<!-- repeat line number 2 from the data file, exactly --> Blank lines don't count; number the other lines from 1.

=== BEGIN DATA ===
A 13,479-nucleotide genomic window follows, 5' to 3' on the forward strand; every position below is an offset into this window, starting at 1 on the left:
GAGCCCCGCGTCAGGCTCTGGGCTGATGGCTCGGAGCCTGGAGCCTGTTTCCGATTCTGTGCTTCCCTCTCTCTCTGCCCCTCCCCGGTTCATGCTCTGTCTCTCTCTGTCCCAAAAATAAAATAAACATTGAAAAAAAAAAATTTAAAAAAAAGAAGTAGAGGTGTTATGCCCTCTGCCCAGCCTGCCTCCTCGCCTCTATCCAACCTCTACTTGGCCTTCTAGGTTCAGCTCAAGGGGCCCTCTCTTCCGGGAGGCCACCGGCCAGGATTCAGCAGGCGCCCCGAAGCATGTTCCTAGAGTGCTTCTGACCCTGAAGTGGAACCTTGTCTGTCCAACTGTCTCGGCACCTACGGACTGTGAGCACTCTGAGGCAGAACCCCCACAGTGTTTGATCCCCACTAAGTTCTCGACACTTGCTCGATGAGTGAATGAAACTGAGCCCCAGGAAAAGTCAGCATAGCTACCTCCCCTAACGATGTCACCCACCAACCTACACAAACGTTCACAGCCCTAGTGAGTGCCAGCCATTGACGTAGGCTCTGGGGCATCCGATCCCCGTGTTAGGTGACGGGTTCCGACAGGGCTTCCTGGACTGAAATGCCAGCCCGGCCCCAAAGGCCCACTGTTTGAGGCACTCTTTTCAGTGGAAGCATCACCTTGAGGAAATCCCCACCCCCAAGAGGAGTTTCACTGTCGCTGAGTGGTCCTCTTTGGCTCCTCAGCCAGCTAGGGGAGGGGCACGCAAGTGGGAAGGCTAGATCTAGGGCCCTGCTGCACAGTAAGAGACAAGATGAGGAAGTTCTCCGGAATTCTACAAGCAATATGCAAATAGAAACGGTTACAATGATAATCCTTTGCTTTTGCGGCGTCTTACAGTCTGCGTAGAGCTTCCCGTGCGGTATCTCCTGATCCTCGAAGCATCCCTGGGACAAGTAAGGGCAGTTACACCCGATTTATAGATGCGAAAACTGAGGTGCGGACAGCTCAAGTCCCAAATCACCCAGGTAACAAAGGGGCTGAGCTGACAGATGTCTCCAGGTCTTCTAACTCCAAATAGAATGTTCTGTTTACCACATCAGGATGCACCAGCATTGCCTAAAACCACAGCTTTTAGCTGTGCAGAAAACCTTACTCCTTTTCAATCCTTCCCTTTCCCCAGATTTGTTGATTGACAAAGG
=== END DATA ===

GAGCCCCGCGTCAGGCTCTGGGCTGATGGCTCGGAGCCTGGAGCCTGTTTCCGATTCTGTGCTTCCCTCTCTCTCTGCCCCTCCCCGGTTCATGCTCTGTCTCTCTCTGTCCCAAAAATAAAATAAACATTGAAAAAAAAAAATTTAAAAAAAAGAAGTAGAGGTGTTATGCCCTCTGCCCAGCCTGCCTCCTCGCCTCTATCCAACCTCTACTTGGCCTTCTAGGTTCAGCTCAAGGGGCCCTCTCTTCCGGGAGGCCACCGGCCAGGATTCAGCAGGCGCCCCGAAGCATGTTCCTAGAGTGCTTCTGACCCTGAAGTGGAACCTTGTCTGTCCAACTGTCTCGGCACCTACGGACTGTGAGCACTCTGAGGCAGAACCCCCACAGTGTTTGATCCCCACTAAGTTCTCGACACTTGCTCGATGAGTGAATGAAACTGAGCCCCAGGAAAAGTCAGCATAGCTACCTCCCCTAACGATGTCACCCACCAACCTACACAAACGTTCACAGCCCTAGTGAGTGCCAGCCATTGACGTAGGCTCTGGGGCATCCGATCCCCGTGTTAGGTGACGGGTTCCGACAGGGCTTCCTGGACTGAAATGCCAGCCCGGCCCCAAAGGCCCACTGTTTGAGGCACTCTTTTCAGTGGAAGCATCACCTTGAGGAAATCCCCACCCCCAAGAGGAGTTTCACTGTCGCTGAGTGGTCCTCTTTGGCTCCTCAGCCAGCTAGGGGAGGGGCACGCAAGTGGGAAGGCTAGATCTAGGGCCCTGCTGCACAGTAAGAGACAAGATGAGGAAGTTCTCCGGAATTCTACAAGCAATATGCAAATAGAAACGGTTACAATGATAATCCTTTGCTTTTGCGGCGTCTTACAGTCTGCGTAGAGCTTCCCGTGCGGTATCTCCTGATCCTCGAAGCATCCCTGGGACAAGTAAGGGCAGTTACACCCGATTTATAGATGCGAAAACTGAGGTGCGGACAGCTCAAGTCCCAAATCACCCAGGTAACAAAGGGGCTGAGCTGACAGATGTCTCCAGGTCTTCTAACTCCAAATAGAATGTTCTGTTTACCACATCAGGATGCACCAGCATTGCCTAAAACCACAGCTTTTAGCTGTGCAGAAAACCTTACTCCTTTTCAATCCTTCCCTTTCCCCAGATTTGTTGATTGACAAAGG